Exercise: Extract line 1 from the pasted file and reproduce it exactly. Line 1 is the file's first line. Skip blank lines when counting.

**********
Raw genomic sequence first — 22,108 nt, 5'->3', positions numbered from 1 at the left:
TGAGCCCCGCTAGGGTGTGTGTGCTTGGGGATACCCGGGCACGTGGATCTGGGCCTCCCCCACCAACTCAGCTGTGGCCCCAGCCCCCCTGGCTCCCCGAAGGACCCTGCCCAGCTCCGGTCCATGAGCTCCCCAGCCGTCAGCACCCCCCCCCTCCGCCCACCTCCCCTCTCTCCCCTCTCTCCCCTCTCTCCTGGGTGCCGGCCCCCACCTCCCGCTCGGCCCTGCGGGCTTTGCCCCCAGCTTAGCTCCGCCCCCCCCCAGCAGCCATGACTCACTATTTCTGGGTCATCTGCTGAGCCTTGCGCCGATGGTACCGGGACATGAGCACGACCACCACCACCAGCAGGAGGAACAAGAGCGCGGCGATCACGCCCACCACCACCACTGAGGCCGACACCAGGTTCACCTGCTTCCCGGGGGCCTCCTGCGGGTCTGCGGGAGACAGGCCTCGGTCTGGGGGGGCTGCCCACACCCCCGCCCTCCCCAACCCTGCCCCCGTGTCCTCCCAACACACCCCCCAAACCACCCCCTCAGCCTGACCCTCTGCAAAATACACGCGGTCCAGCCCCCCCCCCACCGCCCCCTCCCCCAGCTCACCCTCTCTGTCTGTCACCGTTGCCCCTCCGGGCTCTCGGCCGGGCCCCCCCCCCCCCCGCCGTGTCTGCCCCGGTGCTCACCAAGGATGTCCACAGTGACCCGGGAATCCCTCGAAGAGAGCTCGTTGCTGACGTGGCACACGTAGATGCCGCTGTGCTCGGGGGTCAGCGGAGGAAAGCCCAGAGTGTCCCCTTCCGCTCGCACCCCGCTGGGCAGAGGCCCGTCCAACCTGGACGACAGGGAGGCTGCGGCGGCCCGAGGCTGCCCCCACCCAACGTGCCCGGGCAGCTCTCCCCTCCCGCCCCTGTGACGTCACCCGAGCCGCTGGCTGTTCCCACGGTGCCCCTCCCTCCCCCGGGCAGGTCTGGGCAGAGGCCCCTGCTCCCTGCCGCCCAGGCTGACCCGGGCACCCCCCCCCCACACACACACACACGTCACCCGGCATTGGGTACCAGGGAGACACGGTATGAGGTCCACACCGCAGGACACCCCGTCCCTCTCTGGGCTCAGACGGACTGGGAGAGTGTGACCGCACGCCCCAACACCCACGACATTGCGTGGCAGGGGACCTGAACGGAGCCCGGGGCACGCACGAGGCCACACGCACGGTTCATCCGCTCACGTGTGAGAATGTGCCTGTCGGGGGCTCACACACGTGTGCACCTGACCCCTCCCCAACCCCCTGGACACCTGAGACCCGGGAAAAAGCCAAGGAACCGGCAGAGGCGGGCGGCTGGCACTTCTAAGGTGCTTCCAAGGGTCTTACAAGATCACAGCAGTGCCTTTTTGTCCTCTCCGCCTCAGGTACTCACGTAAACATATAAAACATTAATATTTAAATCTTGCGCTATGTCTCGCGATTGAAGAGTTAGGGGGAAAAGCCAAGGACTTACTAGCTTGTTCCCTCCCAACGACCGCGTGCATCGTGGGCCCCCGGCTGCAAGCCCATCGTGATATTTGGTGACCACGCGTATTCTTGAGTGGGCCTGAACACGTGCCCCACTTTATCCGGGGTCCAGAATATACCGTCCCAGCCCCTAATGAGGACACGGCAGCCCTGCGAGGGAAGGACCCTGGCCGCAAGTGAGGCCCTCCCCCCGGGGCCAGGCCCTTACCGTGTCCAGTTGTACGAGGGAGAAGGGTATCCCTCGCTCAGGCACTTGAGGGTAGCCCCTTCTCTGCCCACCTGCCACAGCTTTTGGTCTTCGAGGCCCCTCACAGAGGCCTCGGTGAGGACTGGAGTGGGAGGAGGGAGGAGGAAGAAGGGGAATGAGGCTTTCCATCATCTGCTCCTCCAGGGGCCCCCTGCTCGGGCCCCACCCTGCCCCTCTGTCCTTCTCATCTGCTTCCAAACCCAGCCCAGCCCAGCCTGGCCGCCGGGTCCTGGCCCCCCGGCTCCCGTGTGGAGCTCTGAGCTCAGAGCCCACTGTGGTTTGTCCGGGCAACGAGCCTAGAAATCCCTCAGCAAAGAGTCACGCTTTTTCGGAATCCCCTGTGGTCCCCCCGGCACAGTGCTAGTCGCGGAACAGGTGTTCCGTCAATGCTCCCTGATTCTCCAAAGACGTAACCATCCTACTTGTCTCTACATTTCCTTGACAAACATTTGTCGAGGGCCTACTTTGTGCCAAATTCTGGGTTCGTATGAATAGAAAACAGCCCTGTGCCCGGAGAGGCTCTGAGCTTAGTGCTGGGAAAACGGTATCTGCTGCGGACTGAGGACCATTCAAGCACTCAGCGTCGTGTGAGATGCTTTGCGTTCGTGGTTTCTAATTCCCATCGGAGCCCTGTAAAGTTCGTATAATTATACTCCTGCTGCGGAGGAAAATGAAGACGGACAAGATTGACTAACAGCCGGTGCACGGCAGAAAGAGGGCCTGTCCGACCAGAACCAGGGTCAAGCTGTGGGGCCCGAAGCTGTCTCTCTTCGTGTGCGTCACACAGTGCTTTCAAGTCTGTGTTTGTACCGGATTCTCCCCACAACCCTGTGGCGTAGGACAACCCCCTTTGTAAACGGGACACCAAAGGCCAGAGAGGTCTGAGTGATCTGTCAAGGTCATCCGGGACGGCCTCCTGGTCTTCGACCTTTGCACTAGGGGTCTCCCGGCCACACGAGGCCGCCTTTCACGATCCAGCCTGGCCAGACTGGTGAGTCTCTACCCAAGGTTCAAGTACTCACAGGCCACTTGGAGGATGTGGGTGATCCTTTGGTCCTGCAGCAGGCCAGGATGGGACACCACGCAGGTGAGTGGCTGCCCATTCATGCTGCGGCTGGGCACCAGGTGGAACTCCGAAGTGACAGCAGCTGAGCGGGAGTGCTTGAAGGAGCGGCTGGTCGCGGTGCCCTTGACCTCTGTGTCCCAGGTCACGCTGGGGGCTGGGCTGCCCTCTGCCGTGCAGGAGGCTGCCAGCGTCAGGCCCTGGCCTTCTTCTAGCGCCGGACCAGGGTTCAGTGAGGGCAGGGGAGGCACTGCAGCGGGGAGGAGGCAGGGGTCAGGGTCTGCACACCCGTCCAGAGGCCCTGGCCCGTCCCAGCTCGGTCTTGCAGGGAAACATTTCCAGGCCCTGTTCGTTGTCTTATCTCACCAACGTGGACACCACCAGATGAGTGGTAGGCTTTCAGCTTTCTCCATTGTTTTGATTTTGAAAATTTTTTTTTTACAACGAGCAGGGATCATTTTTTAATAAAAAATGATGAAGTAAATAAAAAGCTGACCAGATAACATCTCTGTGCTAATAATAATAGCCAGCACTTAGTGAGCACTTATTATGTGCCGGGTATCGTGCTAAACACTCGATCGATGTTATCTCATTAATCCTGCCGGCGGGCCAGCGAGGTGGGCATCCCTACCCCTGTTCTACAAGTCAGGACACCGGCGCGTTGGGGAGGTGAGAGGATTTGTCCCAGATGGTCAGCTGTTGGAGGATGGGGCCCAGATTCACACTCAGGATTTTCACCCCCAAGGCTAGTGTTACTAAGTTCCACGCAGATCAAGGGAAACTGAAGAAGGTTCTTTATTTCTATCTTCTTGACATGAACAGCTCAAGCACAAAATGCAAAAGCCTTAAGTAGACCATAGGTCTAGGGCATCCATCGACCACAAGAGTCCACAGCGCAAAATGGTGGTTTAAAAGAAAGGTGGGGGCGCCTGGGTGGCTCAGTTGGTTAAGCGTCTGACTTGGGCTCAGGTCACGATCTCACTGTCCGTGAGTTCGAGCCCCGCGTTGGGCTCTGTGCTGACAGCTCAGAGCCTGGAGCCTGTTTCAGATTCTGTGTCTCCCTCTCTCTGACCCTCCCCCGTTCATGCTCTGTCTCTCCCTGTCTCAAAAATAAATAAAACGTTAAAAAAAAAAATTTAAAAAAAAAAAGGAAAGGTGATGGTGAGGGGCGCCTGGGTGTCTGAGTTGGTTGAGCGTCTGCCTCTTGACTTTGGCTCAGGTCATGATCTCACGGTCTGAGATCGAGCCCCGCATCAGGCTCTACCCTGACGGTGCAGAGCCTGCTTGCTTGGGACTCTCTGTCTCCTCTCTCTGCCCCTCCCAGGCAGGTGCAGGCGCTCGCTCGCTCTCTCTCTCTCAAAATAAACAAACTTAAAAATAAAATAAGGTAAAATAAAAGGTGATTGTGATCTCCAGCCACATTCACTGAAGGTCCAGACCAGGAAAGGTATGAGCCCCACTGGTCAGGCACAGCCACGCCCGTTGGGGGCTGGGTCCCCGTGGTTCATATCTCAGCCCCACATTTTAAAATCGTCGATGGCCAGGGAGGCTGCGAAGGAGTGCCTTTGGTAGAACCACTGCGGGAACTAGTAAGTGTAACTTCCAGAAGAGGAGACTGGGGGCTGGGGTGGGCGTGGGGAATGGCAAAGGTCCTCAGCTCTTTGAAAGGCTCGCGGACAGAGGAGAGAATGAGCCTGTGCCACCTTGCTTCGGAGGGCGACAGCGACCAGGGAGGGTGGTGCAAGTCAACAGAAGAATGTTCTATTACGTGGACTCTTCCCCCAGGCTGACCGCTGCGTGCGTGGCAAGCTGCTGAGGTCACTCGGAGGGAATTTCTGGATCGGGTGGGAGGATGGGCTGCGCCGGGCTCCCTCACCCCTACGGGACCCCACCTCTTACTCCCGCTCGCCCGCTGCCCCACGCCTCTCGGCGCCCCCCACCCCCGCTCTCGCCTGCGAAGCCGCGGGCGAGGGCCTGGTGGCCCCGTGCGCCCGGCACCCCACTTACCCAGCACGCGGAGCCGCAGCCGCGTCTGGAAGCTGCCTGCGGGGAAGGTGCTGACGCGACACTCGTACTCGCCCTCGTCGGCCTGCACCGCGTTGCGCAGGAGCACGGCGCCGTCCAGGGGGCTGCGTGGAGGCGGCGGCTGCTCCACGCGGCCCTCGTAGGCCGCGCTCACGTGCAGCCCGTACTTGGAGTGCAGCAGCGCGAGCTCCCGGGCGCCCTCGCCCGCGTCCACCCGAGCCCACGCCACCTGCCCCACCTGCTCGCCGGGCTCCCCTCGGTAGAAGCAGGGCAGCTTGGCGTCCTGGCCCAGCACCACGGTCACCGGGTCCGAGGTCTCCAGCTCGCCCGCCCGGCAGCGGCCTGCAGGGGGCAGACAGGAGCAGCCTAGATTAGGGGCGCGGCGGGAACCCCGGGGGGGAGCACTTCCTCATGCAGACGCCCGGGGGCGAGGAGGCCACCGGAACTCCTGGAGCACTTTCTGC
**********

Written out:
Raw genomic sequence first — 22,108 nt, 5'->3', positions numbered from 1 at the left: